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Changing Provider Networks In Marketplace Health Plans: Balancing Affordability And Access To Quality Care

June 11th, 2014

Editor’s note: In addition to Sabrina Corlette, JoAnn Volk, Robert Berenson, and Judy Feder coauthored this post. 

Twelve percent of the complaints to California’s Department of Managed Health Care this year relate to access to care problems. In New Hampshire, consumers were upset to learn that their local hospital had been excluded from the network of the sole insurance company participating on the state’s health insurance marketplace. In reaction to concerns about narrowing networks, legislators in Mississippi and North Dakota considered “any willing provider” legislation this year.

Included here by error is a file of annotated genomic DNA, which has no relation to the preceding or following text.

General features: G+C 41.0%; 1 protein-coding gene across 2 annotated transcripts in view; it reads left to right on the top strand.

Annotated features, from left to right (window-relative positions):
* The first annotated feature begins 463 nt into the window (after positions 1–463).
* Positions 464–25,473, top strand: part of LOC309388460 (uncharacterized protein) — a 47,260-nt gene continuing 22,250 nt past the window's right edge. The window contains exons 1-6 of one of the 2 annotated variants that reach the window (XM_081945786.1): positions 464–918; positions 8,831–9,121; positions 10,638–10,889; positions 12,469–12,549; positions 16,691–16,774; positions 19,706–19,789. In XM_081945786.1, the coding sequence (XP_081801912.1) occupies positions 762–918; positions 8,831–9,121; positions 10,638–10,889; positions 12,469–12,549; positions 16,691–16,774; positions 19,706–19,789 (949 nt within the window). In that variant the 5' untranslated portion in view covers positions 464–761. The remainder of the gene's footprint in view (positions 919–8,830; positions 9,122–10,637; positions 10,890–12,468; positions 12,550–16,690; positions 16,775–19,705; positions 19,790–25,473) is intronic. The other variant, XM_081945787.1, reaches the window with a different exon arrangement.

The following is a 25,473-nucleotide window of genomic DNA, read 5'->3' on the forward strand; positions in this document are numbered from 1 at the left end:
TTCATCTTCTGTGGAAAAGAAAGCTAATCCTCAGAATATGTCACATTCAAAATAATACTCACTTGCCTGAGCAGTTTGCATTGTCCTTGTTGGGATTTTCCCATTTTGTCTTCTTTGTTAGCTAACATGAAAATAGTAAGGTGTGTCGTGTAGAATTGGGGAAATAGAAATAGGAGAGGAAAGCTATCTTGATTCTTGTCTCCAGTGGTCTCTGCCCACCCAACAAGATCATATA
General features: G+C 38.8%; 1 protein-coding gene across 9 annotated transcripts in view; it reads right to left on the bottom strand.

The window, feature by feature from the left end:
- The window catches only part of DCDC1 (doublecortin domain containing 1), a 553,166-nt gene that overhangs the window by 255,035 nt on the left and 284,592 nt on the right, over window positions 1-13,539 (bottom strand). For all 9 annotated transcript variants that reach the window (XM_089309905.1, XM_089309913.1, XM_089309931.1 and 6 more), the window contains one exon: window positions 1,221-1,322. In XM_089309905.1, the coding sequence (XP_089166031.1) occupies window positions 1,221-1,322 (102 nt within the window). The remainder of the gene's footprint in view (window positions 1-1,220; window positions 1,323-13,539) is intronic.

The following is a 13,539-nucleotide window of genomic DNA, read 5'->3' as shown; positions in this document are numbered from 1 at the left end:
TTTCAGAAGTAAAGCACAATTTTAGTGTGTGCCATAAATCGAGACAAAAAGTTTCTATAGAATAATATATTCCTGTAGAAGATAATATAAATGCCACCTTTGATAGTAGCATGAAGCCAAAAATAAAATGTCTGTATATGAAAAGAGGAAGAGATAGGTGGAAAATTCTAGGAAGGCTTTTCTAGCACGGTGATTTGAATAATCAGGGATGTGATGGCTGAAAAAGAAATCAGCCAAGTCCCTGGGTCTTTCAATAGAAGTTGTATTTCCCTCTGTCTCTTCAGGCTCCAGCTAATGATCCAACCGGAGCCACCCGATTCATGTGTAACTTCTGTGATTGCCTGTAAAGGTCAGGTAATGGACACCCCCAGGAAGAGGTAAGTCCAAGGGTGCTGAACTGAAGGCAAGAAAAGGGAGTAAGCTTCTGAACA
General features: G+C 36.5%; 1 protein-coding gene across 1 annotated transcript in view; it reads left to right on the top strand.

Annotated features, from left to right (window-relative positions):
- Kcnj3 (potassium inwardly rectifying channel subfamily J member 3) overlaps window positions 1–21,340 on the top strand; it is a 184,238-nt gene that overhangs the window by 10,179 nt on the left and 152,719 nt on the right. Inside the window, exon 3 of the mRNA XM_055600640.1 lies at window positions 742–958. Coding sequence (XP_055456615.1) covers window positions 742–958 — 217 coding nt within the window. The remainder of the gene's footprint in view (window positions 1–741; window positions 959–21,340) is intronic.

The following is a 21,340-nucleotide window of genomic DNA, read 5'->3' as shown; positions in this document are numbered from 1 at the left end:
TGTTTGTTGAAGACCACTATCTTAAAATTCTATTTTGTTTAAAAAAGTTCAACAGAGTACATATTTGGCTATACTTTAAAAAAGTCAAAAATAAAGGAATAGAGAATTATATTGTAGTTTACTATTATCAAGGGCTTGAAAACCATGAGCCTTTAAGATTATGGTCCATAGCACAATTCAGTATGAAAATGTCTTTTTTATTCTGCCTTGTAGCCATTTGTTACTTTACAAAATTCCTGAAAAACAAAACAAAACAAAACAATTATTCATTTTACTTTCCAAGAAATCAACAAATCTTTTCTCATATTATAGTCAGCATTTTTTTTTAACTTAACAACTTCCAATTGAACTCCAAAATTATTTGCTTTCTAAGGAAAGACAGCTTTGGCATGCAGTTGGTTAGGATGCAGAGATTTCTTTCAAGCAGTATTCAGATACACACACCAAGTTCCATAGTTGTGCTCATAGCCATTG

But at the same time, the Congressional Budget Office expects narrow networks to help reduce marketplace costs by billions of dollars. Network configurations clearly offer consumers a cost-access trade-off. Narrowing networks is by no means a new trend – using network design to constrain providers’ price demands has long predated the Affordable Care Act (ACA). In the new marketplaces, insurers are using narrow networks to help keep premiums low for price-sensitive purchasers. But if a plan’s low premium reflects limited network access, its policyholders might not only face compromised quality care but unanticipated and potentially crippling financial liabilities.